Vulnerable community representative organisation Impact’s newest report, 'The Intermediaries: Traders Who Threaten the Democratic Republic of Congo’s Efforts for Conflict-Free Gold', reveals that the country's illicit gold trade is thriving despite efforts to clean up the sector.
The report shines a light on traders and exporters, who are legally registered in the Democratic Republic of Congo (DRC), Rwanda and Uganda, but who continue to operate without apparent fear of sanction, even after being publicly named by the United Nations and international organisations year-after-year as contributing to the illicit trade of artisanal DRC gold, states Impact.
In its report, Impact documents how registered traders and exporters provide a “sheen of legality” by declaring a small percentage of their gold exports, while “pocketing massive profits” from the illicit trade.
In addition, the report reveals that they thwart attempts to disrupt their scheme by reconfiguring their operations across the region when necessary or by creating phantom entities.
As such, Impact states that gold smuggled out of the DRC and which flows into the legal international gold market, and ultimately into consumer products, is potentially tied to criminality, money laundering, armed groups and human rights abuses.
Impact executive director Joanne Lebert says much effort has been made to strengthen responsible artisanal gold trade in the DRC, but as long as these “shady intermediaries” between the miners and the market operate with impunity, all such efforts are futile.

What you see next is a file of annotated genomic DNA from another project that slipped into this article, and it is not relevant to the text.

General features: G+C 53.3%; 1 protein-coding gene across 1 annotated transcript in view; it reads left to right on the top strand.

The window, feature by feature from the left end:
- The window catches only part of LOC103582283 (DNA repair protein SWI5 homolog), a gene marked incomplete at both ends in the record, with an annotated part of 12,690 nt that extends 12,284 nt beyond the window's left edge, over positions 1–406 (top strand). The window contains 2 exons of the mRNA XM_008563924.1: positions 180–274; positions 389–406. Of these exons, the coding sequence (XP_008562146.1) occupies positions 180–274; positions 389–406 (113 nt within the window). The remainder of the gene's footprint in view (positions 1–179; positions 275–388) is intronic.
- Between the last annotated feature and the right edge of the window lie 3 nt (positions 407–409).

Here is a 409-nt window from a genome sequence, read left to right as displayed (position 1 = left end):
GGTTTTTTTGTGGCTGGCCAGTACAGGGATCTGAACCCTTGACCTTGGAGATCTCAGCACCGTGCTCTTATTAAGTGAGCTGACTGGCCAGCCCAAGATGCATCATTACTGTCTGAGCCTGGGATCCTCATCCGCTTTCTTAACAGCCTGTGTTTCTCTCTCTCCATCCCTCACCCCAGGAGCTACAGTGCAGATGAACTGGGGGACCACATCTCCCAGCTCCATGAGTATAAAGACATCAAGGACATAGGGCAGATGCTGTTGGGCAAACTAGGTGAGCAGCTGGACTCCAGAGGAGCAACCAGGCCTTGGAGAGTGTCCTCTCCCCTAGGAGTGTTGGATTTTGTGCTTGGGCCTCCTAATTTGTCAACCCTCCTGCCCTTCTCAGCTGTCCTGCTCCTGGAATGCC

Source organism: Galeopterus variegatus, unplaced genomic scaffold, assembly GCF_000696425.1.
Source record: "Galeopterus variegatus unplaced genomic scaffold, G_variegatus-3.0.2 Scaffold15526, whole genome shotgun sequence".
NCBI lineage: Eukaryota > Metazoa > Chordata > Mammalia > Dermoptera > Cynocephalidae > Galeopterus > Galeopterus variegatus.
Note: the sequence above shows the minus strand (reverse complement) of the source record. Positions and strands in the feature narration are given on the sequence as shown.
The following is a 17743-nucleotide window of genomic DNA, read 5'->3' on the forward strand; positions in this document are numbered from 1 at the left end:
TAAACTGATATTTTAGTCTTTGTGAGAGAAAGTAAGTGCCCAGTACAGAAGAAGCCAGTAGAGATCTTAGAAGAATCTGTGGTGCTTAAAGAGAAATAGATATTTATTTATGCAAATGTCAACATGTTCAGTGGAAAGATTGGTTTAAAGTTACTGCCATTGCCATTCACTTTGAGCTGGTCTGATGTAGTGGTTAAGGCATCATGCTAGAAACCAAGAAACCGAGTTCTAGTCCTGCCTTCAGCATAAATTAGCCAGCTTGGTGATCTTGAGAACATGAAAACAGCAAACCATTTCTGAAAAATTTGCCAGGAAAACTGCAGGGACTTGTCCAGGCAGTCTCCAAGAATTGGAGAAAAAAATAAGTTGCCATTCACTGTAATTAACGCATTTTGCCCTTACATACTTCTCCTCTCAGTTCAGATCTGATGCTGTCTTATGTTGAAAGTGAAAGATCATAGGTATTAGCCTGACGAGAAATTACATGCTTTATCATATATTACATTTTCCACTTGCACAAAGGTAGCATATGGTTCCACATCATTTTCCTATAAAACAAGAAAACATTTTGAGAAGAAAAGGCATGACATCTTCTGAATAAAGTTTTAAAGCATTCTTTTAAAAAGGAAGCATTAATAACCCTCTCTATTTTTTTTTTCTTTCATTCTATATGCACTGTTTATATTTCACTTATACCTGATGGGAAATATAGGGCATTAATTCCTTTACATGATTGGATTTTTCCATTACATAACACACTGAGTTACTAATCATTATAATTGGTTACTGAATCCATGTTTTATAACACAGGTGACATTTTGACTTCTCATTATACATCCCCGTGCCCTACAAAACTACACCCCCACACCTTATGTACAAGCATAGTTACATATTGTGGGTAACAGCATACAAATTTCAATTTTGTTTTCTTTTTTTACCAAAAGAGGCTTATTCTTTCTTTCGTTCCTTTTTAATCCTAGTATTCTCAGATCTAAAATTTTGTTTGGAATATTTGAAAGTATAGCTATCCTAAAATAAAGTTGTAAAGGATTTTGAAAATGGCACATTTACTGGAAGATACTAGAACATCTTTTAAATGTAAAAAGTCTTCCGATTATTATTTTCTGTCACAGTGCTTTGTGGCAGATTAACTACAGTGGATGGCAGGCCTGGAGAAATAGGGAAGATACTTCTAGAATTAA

Further, Impact found that, despite efforts by the DRC government and international actors to introduce traceability and due diligence for artisanal gold supply chains in the DRC, the illicit trade appears to be booming – only a fraction of gold production is exported legally, being declared to authorities with all duties and taxes paid.
Impact’s investigation also takes a closer look at Rwanda as a transit point for DRC gold and the recent growth in Rwandan gold exports. The organisation says research suggests that Rwandan authorities are failing in their due diligence on gold entering from the DRC into Rwanda.
Meanwhile, in light of its conclusion that traceability and due diligence systems for DRC gold cannot make a dent in the scale of illicit trade until the intermediaries’ systems are dismantled, Impact is calling on the government of the DRC to investigate, bring to account, and expose well-known intermediaries, including by revoking or denying any trading, exporting, or refining licences of individuals and companies tied to the illicit trade.
It is also requesting the DRC government to streamline the steps for legal gold exports, ensuring they are clear and not arduous, and that related costs do not discourage legal trade.
Impact also calls on the governments of Rwanda and Uganda to foster cooperation between law enforcement agencies to identify trade discrepancies and enhance regulatory controls on any gold that is declared as DRC gold.